Monday, July 13, 2009

What if the Federal Reserve Had Listened to the BIS?

What do you get when the key insights of Hyman Minsky--prolonged macroeconomic stability can actually be destabilizing if it causes observers to take for granted the "good times" and underestimate risk going forward--and Frederick Hayek--price stability is not a sufficient condition for macroeconomic stability--are accepted by a group of mainstream economists? You get economists who were able to foresee as early as 2003 the current economic crisis and issue a warning. And just who are these economists? They are the research staff at the Bank for International Settlements (BIS), formerly led by William White. Der Spiegel has a great article on William White and his colleagues that highlights how they repeatedly warned central bankers of the dangers lurking ahead but to no avail. What is amazing, is that the BIS is the bank for central banks and had the ear of Alan Greenspan and other central bankers. In other words, these were not a bunch of economic cranks, but serious research economists at a top economic institution who were given a hearing but ignored by top policymakers. Here is Der Spiegel:
[William] White and his team of experts observed the real estate bubble developing in the United States. They criticized the increasingly impenetrable securitization business, vehemently pointed out the perils of risky loans and provided evidence of the lack of credibility of the rating agencies. In their view, the reason for the lack of restraint in the financial markets was that there was simply too much cheap money available on the market. To give all this money somewhere to go, investment bankers invented new financial products that were increasingly sophisticated, imaginative -- and hazardous.

As far back as 2003, White implored central bankers to rethink their strategies... The prevailing model [at central banks] was banal: no inflation, no problem. But White wanted central bankers to take things a step further by preventing the development of bubbles and taking corrective action. He believed that interest rates ought to be raised in good times, even when there is no risk of inflation. This, he argued, counteracts bubbles and makes it possible to lower interest rates in bad times. He also advised the banks to beef up their reserves during a recovery so that they would be in a position to lend money in a downturn.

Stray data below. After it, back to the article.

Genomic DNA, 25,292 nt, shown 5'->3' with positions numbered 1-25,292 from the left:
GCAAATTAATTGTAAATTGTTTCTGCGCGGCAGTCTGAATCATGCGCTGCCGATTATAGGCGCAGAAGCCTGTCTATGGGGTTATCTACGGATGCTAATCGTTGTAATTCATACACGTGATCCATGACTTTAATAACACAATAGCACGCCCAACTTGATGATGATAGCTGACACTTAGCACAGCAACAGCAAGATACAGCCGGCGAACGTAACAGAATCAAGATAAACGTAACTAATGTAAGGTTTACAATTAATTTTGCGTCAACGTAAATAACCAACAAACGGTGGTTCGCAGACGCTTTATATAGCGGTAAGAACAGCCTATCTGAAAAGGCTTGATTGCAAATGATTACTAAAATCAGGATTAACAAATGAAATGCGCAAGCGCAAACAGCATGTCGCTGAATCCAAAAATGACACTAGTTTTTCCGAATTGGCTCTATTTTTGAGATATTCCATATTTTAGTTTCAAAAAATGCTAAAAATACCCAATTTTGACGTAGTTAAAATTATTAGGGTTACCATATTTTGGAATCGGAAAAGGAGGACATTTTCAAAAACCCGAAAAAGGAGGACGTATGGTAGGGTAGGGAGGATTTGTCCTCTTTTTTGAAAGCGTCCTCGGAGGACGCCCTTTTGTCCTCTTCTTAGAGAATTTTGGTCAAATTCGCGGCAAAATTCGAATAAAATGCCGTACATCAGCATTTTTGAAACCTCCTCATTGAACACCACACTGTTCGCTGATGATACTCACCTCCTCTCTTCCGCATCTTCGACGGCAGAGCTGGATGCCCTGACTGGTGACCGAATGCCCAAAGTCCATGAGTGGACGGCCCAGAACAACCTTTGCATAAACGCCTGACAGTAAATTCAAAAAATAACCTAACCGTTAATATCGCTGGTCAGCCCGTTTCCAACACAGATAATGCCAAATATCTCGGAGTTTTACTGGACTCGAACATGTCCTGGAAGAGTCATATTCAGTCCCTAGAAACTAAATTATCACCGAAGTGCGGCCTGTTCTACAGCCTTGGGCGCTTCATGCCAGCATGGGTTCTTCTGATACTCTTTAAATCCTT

William White and his crew took this message directly to key players time and time again. Among other publications, they did so with this paper presented at the Fed's Monetary Policy symposium at Jackson Hole Wyoming in August 2003 (Greenspan was in attendance), as well with this paper titled "Is Price Stability Enough" in 2006, and in many of the popular BIS Annual Reports. My favorite article of the bunch is the second one above which happens to have been written by White himself. Here are some excerpts:
It will be argued in this paper...that achieving near-term price stability might sometimes not be sufficient to avoid serious macroeconomic downturns in the medium term. Moreover, recognising that all deflations are not alike, the active use of monetary policy to avoid the threat of deflation could even have longer term costs that might be higher than the presumed benefits. The core of the problem is that persistently easy monetary conditions can lead to the cumulative build-up over time of significant deviations from historical norms – whether in terms of debt levels, saving ratios, asset prices or other indicators of “imbalances”. The historical record indicates that mean reversion is a common outcome, with associated and negative implications for future aggregate demand.


One implication of positive supply side shocks is that they call into question whether monetary policy should continue to pursue the near-term [monetary policy] target of a low positive inflation rate... Failure to adjust the [monetary policy] target downward (whether explicitly or implicitly) in the face of positive supply shocks would result in lower policy rates than would otherwise be the case... Paradoxically, taking out insurance against a benign deflation might over an extended period increase the probability of the process eventually culminating in a “bad” or even “ugly” one.
This is the same point I have made here on this blog: by avoiding the benign deflationary pressures of 2003 the Fed help put in motion the developments that created the malign deflationary pressures of 2009. If only the folks at the BIS had been taken more seriously. One can only imagine how different the current economic crisis would have been.

Update: Presto Pundit in the comments points us to an article that chronicles the ongoing debate between William White and Alan Greenspan.


  1. As you note, those who predicted the crisis came from the non-mainstreamers, such as Austrians and post-Keynesians, suggesting they have a superior framework for understanding macro issues. (But we can of course bet that 99% of US macro instructors will still be using Bernanke and Mankiw's textbooks this fall !! )
    You may be interested in this article which discusses the threads common to the successful forecasters.

  2. In an interview a month or two back, White says that he pulled Greenspan aside, one-on-one in 2003 at Jackson Hole, and point blank told Greenspan what what happening and that he needed to change course.

    Greenspan rejected the idea.

    I posted on this story at my "Taking Hayek Seriously" blog.